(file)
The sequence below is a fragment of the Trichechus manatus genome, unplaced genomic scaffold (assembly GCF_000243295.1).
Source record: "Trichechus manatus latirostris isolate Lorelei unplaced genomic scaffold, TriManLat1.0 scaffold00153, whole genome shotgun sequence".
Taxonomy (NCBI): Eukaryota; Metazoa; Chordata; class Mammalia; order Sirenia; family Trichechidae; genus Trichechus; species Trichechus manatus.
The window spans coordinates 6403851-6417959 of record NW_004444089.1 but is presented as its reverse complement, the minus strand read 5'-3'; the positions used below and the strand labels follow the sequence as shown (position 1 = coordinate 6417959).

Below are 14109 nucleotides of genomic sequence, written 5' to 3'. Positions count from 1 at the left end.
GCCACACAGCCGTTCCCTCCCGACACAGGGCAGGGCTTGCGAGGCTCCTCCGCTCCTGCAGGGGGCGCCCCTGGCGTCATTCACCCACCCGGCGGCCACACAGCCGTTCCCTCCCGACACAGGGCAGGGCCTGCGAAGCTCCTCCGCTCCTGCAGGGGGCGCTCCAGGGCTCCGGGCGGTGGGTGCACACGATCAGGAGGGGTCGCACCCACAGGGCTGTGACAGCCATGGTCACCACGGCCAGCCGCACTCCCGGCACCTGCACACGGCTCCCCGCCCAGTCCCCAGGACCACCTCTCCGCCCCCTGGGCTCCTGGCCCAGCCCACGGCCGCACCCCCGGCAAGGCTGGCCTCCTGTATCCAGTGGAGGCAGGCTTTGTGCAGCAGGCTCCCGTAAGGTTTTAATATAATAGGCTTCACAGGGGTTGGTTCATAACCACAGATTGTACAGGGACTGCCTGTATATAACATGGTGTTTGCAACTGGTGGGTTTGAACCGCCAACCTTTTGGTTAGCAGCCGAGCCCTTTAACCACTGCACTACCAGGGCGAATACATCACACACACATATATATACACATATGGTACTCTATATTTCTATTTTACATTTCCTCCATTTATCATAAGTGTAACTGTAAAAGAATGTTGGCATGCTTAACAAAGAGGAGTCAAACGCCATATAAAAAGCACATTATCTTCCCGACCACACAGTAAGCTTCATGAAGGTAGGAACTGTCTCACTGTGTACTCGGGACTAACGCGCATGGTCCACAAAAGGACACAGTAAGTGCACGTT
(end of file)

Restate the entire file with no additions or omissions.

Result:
The sequence below is a fragment of the Trichechus manatus genome, unplaced genomic scaffold (assembly GCF_000243295.1).
Source record: "Trichechus manatus latirostris isolate Lorelei unplaced genomic scaffold, TriManLat1.0 scaffold00153, whole genome shotgun sequence".
Taxonomy (NCBI): Eukaryota; Metazoa; Chordata; class Mammalia; order Sirenia; family Trichechidae; genus Trichechus; species Trichechus manatus.
The window spans coordinates 6403851-6417959 of record NW_004444089.1 but is presented as its reverse complement, the minus strand read 5'-3'; the positions used below and the strand labels follow the sequence as shown (position 1 = coordinate 6417959).

Below are 14109 nucleotides of genomic sequence, written 5' to 3'. Positions count from 1 at the left end.
GCCACACAGCCGTTCCCTCCCGACACAGGGCAGGGCTTGCGAGGCTCCTCCGCTCCTGCAGGGGGCGCCCCTGGCGTCATTCACCCACCCGGCGGCCACACAGCCGTTCCCTCCCGACACAGGGCAGGGCCTGCGAAGCTCCTCCGCTCCTGCAGGGGGCGCTCCAGGGCTCCGGGCGGTGGGTGCACACGATCAGGAGGGGTCGCACCCACAGGGCTGTGACAGCCATGGTCACCACGGCCAGCCGCACTCCCGGCACCTGCACACGGCTCCCCGCCCAGTCCCCAGGACCACCTCTCCGCCCCCTGGGCTCCTGGCCCAGCCCACGGCCGCACCCCCGGCAAGGCTGGCCTCCTGTATCCAGTGGAGGCAGGCTTTGTGCAGCAGGCTCCCGTAAGGTTTTAATATAATAGGCTTCACAGGGGTTGGTTCATAACCACAGATTGTACAGGGACTGCCTGTATATAACATGGTGTTTGCAACTGGTGGGTTTGAACCGCCAACCTTTTGGTTAGCAGCCGAGCCCTTTAACCACTGCACTACCAGGGCGAATACATCACACACACATATATATACACATATGGTACTCTATATTTCTATTTTACATTTCCTCCATTTATCATAAGTGTAACTGTAAAAGAATGTTGGCATGCTTAACAAAGAGGAGTCAAACGCCATATAAAAAGCACATTATCTTCCCGACCACACAGTAAGCTTCATGAAGGTAGGAACTGTCTCACTGTGTACTCGGGACTAACGCGCATGGTCCACAAAAGGACACAGTAAGTGCACGTT